Skipton Castle

Our History curriculum enables pupils to gain knowledge and understanding of the past within our own locality, our country and the wider world. They will learn about the complexity of peoples’ lives, the diversity of societies and the relationships between different groups of people in the past. Through a detailed study of key knowledge from different historical periods, pupils will also develop an understanding of abstract historical terms and specific vocabulary. 

What our pupils will learn (intent):  

At Cononley Primary School, we have developed our own scheme of work to deliver Understanding the World in EYFS (see Development Matters and EYFS Framework) and the National Curriculum for History throughout Key Stage 1 and 2. The scheme of work has a clear progression of substantive knowledge and vocabulary and links to other curriculum subjects. Our curriculum is planned around the following historical concepts: Conflict, Political, Social and Cultural and Economic. Progression in disciplinary knowledge (concepts such as chronology, change, cause and consequence, historical enquiry and interpretation) is integrated within the curriculum and developed alongside the substantive knowledge which the children learn each year. 

Our school has some single age classes and some mixed-age classes; the class structures vary from year to year so our long term plan has been designed to be flexible, with a rolling programme in place. Schemes of work make explicit links to Historical topics and periods studied in previous years and key stages so that children are able to make connections and develop a chronological narrative.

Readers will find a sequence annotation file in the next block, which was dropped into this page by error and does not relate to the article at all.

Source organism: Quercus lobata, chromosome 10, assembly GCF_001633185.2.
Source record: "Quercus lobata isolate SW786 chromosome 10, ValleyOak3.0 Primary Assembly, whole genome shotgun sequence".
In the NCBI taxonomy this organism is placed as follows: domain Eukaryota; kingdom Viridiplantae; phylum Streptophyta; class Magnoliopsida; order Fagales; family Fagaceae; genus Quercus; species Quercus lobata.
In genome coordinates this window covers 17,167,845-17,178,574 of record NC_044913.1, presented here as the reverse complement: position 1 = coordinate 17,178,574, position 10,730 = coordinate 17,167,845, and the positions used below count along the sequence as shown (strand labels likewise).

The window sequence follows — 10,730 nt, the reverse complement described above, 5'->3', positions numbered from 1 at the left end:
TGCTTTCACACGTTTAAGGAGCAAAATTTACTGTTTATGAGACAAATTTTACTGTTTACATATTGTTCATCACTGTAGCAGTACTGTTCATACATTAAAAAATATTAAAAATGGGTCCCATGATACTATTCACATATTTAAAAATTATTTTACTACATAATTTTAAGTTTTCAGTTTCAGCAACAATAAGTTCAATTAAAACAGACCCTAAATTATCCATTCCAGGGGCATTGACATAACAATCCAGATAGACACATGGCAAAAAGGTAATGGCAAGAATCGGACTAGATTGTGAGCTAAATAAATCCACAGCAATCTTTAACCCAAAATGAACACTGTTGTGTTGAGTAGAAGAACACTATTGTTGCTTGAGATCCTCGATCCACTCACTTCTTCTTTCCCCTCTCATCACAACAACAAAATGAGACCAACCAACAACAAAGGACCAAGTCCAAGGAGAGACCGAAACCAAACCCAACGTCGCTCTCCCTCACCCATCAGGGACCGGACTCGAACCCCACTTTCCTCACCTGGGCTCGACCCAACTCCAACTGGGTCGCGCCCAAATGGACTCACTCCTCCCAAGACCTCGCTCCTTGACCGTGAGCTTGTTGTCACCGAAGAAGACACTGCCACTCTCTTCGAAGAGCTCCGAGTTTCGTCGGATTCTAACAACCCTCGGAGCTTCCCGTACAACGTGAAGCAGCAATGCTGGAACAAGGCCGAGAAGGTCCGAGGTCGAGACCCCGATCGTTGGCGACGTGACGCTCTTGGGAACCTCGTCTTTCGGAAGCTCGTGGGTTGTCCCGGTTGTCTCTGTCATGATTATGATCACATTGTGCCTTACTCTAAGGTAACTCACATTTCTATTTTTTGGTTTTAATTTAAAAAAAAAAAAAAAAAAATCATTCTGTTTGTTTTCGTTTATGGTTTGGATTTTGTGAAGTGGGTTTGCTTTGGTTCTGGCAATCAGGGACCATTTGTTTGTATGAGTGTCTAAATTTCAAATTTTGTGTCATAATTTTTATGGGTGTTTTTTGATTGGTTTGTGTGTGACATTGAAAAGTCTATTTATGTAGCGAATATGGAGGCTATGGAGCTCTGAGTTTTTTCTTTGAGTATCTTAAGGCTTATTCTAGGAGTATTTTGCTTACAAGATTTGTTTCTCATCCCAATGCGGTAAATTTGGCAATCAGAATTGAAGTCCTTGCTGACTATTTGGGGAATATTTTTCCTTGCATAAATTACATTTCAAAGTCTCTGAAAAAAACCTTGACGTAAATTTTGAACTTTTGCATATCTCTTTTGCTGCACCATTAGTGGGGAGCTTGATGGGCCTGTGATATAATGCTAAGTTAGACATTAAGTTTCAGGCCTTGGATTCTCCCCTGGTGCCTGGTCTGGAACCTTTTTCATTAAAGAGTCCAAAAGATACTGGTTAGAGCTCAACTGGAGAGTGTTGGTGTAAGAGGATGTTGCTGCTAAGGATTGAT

How our pupils will be taught (implementation):

In EYFS, the building block of history are taught through Understanding the World; history based topics are taught in a block. 

In Key Stage 1, History topics are taught in a block of lessons each half term. 

In Key Stage 2, History topics are taught in weekly lessons in alternate half terms (alternating with Geography). This enables pupils to focus on aspects of particular topics for a greater period of time, allowing for greater depth of study, rather than teaching both History and Geography topics simultaneously.

Progression and Assessment in History

EYFS and Key Stage 1

Regular, ongoing observational assessments are made and recorded in the History Big Book. The History topic is revisited at regular intervals through the year (roughly at 2, 6 and 12 weeks after completing a topic) to ensure children remember what they have learnt. The information from teacher’s assessments contributes to an end of year summative assessment.

Key Stage 2

Ongoing assessments take place each lesson and the teacher addresses any gaps in knowledge. Short summative assessments known as 'sticky knowledge' checks take place every half term. This is in line with research showing that retrieval checks of knowledge at regular, spaced intervals (roughly at 2, 6 and 12 weeks after completing a topic) enable knowledge to be transferred to long-term memory. Progress is measured by children knowing and remembering more.


The impact of the curriculum will be reviewed (during the year and at the end of the year), through lesson observations, pupil voice, book scrutiny and assessments of pupils’ learning to identify how much knowledge they have gained and remembered over time.